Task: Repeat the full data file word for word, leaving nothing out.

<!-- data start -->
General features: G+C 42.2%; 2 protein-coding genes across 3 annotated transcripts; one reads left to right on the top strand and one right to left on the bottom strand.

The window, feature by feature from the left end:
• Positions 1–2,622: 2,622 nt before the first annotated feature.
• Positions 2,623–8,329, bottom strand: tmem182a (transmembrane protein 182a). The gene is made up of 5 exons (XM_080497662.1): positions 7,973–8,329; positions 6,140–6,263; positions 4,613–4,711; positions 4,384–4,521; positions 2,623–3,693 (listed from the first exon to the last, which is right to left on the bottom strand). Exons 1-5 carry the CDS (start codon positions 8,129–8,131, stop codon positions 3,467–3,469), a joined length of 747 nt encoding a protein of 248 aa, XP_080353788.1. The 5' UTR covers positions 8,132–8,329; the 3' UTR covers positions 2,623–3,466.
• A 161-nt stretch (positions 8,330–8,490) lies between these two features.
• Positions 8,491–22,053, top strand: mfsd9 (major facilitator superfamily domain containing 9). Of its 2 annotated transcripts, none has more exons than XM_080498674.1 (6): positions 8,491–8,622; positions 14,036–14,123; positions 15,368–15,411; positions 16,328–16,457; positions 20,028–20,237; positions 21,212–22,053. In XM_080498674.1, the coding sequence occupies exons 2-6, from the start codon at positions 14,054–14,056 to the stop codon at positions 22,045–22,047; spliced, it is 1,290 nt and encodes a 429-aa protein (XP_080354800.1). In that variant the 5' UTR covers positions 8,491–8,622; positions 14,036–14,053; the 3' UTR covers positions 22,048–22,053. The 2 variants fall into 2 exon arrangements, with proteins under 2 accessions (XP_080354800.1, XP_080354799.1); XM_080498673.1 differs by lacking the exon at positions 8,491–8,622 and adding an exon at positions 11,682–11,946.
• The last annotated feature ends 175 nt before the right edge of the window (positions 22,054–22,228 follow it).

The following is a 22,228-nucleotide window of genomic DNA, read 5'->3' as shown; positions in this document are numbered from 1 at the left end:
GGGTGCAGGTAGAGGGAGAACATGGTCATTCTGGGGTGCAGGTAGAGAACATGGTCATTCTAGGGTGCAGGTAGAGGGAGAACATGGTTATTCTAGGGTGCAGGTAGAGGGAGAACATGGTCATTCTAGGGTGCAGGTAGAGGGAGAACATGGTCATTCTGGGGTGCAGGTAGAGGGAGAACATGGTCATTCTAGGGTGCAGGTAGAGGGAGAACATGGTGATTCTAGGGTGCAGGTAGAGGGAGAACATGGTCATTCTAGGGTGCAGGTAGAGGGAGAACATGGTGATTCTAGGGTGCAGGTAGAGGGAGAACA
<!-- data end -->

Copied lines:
General features: G+C 42.2%; 2 protein-coding genes across 3 annotated transcripts; one reads left to right on the top strand and one right to left on the bottom strand.

The window, feature by feature from the left end:
• Positions 1–2,622: 2,622 nt before the first annotated feature.
• Positions 2,623–8,329, bottom strand: tmem182a (transmembrane protein 182a). The gene is made up of 5 exons (XM_080497662.1): positions 7,973–8,329; positions 6,140–6,263; positions 4,613–4,711; positions 4,384–4,521; positions 2,623–3,693 (listed from the first exon to the last, which is right to left on the bottom strand). Exons 1-5 carry the CDS (start codon positions 8,129–8,131, stop codon positions 3,467–3,469), a joined length of 747 nt encoding a protein of 248 aa, XP_080353788.1. The 5' UTR covers positions 8,132–8,329; the 3' UTR covers positions 2,623–3,466.
• A 161-nt stretch (positions 8,330–8,490) lies between these two features.
• Positions 8,491–22,053, top strand: mfsd9 (major facilitator superfamily domain containing 9). Of its 2 annotated transcripts, none has more exons than XM_080498674.1 (6): positions 8,491–8,622; positions 14,036–14,123; positions 15,368–15,411; positions 16,328–16,457; positions 20,028–20,237; positions 21,212–22,053. In XM_080498674.1, the coding sequence occupies exons 2-6, from the start codon at positions 14,054–14,056 to the stop codon at positions 22,045–22,047; spliced, it is 1,290 nt and encodes a 429-aa protein (XP_080354800.1). In that variant the 5' UTR covers positions 8,491–8,622; positions 14,036–14,053; the 3' UTR covers positions 22,048–22,053. The 2 variants fall into 2 exon arrangements, with proteins under 2 accessions (XP_080354800.1, XP_080354799.1); XM_080498673.1 differs by lacking the exon at positions 8,491–8,622 and adding an exon at positions 11,682–11,946.
• The last annotated feature ends 175 nt before the right edge of the window (positions 22,054–22,228 follow it).

The following is a 22,228-nucleotide window of genomic DNA, read 5'->3' as shown; positions in this document are numbered from 1 at the left end:
GGGTGCAGGTAGAGGGAGAACATGGTCATTCTGGGGTGCAGGTAGAGAACATGGTCATTCTAGGGTGCAGGTAGAGGGAGAACATGGTTATTCTAGGGTGCAGGTAGAGGGAGAACATGGTCATTCTAGGGTGCAGGTAGAGGGAGAACATGGTCATTCTGGGGTGCAGGTAGAGGGAGAACATGGTCATTCTAGGGTGCAGGTAGAGGGAGAACATGGTGATTCTAGGGTGCAGGTAGAGGGAGAACATGGTCATTCTAGGGTGCAGGTAGAGGGAGAACATGGTGATTCTAGGGTGCAGGTAGAGGGAGAACA